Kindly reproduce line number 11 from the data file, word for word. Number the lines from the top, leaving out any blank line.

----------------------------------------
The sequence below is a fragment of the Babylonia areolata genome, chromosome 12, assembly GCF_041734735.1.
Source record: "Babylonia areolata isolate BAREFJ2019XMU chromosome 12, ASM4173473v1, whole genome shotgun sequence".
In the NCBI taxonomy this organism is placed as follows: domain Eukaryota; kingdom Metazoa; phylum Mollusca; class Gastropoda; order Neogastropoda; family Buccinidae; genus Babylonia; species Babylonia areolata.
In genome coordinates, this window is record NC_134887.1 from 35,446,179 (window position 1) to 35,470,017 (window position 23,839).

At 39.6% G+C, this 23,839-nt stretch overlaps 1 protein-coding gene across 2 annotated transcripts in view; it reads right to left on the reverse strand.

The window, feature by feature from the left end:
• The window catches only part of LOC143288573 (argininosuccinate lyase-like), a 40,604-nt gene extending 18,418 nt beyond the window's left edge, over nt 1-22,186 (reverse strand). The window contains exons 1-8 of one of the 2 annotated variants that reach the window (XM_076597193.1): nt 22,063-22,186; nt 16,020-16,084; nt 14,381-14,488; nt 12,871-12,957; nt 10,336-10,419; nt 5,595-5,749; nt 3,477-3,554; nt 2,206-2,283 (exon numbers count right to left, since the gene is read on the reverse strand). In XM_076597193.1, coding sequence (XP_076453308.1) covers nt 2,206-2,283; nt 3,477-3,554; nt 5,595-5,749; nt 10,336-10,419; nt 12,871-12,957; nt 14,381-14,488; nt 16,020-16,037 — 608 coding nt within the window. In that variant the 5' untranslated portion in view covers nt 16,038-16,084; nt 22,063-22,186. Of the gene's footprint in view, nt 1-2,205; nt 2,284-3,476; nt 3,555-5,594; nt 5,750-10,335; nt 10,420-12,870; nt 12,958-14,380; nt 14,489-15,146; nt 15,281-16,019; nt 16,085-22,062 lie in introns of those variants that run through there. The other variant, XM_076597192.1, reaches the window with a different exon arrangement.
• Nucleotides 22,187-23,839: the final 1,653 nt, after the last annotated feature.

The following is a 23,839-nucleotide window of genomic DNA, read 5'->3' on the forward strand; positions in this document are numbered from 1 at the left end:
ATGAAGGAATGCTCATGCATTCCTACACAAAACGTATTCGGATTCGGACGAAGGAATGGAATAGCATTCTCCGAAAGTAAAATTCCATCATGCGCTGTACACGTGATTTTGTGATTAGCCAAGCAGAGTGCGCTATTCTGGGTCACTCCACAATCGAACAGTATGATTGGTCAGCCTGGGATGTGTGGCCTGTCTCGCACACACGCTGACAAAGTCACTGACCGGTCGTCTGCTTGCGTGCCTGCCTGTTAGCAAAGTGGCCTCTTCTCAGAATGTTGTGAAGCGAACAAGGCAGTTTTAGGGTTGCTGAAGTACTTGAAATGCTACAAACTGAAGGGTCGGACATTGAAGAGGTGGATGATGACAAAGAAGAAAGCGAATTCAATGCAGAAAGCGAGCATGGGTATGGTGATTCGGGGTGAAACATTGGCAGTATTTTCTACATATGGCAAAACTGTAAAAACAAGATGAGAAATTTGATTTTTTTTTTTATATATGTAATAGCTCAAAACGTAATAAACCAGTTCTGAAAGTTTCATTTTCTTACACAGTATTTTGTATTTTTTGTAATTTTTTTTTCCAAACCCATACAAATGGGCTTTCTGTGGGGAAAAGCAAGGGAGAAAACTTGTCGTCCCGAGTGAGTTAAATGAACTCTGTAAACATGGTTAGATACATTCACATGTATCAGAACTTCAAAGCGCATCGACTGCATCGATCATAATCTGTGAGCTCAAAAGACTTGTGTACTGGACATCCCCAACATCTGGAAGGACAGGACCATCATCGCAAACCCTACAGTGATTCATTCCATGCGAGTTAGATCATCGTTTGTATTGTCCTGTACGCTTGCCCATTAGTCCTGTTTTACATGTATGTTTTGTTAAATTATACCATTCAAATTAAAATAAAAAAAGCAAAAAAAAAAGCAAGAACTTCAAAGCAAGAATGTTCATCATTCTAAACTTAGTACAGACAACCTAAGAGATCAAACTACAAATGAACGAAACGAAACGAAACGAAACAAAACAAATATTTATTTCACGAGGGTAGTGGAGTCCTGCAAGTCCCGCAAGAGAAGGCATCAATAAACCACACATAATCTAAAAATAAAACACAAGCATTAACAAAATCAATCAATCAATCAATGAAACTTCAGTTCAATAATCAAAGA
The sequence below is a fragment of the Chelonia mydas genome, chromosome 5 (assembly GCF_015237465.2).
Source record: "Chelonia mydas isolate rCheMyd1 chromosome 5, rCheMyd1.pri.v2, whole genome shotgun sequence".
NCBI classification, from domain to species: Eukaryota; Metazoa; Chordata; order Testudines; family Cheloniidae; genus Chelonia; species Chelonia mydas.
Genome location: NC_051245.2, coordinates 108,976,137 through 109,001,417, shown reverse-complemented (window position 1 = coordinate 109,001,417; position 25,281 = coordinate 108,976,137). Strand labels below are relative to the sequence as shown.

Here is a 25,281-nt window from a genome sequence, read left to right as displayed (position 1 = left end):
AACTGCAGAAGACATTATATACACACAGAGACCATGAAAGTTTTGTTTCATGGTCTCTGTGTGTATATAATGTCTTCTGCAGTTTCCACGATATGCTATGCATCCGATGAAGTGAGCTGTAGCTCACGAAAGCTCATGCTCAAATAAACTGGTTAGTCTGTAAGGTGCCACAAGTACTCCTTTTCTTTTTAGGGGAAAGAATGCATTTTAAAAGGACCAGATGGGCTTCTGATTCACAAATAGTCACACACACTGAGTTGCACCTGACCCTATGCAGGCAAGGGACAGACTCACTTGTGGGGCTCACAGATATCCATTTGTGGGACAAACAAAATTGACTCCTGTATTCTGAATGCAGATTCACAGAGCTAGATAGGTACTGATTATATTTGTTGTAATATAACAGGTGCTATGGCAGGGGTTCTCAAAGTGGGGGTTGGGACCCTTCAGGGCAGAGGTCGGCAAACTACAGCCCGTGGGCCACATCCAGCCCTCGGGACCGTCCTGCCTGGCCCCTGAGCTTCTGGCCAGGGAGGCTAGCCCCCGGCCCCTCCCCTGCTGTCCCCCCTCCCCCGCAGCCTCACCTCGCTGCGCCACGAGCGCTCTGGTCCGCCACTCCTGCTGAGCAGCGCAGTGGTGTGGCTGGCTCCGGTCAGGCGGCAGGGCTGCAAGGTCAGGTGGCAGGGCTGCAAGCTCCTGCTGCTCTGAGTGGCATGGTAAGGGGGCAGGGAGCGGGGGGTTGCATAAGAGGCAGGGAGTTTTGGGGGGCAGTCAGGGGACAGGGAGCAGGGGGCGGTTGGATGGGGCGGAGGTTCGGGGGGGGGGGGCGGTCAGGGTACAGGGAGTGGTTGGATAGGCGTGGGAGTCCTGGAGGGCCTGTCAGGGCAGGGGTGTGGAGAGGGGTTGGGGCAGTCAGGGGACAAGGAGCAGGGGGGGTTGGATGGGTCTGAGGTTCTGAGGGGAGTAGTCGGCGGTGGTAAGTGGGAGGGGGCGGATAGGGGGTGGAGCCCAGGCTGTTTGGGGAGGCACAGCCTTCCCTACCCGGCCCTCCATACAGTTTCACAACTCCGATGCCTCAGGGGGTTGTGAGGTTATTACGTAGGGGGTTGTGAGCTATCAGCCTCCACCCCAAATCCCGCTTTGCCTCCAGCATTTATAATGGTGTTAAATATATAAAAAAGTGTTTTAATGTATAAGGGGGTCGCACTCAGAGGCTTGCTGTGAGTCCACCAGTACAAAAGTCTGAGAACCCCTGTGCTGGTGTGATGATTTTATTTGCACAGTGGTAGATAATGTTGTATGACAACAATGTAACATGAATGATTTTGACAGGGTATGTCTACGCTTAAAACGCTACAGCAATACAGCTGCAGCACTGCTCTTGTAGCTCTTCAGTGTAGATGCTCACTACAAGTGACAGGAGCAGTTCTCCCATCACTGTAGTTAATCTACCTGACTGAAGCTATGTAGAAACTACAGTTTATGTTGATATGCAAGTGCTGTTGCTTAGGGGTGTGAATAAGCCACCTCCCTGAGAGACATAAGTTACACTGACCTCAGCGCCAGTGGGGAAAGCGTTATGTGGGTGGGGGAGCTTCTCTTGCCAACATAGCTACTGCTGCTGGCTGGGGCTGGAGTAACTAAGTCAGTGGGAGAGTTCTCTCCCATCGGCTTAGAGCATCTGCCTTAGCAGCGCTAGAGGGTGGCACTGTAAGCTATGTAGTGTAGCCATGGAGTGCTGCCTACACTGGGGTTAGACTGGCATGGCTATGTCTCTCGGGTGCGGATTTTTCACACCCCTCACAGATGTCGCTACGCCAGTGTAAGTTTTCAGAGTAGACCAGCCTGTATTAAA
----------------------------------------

The sequence below is a fragment of the Chelonia mydas genome, chromosome 5 (assembly GCF_015237465.2).